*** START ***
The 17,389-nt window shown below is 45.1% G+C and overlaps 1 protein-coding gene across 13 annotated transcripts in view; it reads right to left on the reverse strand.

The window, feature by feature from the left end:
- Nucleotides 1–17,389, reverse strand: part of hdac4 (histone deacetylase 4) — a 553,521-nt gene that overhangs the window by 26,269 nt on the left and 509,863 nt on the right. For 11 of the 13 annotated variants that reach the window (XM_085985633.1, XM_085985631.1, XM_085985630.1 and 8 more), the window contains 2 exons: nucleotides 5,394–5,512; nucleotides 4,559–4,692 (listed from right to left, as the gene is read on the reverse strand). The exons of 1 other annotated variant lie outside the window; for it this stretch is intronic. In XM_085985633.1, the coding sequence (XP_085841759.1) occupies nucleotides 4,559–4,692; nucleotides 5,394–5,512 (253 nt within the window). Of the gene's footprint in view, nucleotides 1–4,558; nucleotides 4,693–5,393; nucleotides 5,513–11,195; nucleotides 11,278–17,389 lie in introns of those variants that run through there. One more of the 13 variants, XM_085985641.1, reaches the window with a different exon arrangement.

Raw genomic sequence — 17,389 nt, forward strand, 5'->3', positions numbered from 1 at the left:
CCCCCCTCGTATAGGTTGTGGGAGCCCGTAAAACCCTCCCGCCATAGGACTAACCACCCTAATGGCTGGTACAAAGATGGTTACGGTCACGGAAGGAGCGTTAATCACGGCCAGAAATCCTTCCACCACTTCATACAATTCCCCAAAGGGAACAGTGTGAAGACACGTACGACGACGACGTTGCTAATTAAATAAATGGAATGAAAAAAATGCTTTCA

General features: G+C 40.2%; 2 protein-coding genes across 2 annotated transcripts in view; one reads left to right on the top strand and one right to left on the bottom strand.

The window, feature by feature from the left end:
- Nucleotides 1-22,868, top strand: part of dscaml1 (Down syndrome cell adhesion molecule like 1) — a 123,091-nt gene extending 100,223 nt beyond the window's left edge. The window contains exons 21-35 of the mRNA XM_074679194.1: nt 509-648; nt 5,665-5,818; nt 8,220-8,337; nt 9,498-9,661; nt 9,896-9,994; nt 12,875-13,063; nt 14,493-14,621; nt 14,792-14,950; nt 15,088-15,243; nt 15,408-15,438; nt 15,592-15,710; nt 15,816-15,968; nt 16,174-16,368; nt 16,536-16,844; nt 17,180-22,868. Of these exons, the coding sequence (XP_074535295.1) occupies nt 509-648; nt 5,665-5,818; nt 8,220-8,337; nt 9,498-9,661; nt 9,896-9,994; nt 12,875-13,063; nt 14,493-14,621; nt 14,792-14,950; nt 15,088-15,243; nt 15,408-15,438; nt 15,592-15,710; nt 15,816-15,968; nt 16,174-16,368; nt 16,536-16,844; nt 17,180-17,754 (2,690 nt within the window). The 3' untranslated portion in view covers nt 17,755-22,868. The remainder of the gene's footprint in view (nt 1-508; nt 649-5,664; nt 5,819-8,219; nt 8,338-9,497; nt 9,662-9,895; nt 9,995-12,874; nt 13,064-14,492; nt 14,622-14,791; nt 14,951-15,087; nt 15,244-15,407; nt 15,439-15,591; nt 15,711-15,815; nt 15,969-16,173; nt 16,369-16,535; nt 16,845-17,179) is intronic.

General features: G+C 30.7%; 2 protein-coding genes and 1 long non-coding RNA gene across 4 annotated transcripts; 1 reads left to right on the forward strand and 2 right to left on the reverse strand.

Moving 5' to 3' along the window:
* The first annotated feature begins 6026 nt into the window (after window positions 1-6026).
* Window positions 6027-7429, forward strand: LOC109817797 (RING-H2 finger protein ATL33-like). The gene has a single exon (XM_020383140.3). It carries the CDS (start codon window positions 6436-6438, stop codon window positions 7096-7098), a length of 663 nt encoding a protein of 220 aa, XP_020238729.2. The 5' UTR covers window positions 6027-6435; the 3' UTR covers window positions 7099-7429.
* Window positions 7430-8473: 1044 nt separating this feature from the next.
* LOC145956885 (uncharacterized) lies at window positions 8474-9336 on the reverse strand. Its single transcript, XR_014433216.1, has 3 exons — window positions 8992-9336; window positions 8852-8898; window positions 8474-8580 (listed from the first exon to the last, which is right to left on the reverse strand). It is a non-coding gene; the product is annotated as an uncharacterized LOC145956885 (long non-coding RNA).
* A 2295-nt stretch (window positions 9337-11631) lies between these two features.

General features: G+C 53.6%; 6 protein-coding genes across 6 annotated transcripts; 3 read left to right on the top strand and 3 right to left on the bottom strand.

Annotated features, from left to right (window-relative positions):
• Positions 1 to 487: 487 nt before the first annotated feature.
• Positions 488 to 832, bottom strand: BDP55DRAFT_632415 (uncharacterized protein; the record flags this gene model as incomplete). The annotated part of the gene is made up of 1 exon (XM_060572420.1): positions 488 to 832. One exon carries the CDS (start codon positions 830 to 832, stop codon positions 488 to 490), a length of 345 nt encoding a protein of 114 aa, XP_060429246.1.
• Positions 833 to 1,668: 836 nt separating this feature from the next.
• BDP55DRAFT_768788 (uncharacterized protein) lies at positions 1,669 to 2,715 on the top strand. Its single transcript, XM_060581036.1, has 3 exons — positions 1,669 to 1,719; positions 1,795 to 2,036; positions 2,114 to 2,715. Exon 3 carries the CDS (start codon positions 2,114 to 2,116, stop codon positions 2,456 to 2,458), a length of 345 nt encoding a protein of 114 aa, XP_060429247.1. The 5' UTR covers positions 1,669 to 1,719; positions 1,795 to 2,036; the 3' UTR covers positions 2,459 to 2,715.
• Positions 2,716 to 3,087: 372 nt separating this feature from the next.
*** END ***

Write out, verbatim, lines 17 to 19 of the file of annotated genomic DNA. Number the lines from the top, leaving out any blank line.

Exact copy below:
Annotated features, from left to right (window-relative positions):
• Positions 1 to 487: 487 nt before the first annotated feature.
• Positions 488 to 832, bottom strand: BDP55DRAFT_632415 (uncharacterized protein; the record flags this gene model as incomplete). The annotated part of the gene is made up of 1 exon (XM_060572420.1): positions 488 to 832. One exon carries the CDS (start codon positions 830 to 832, stop codon positions 488 to 490), a length of 345 nt encoding a protein of 114 aa, XP_060429246.1.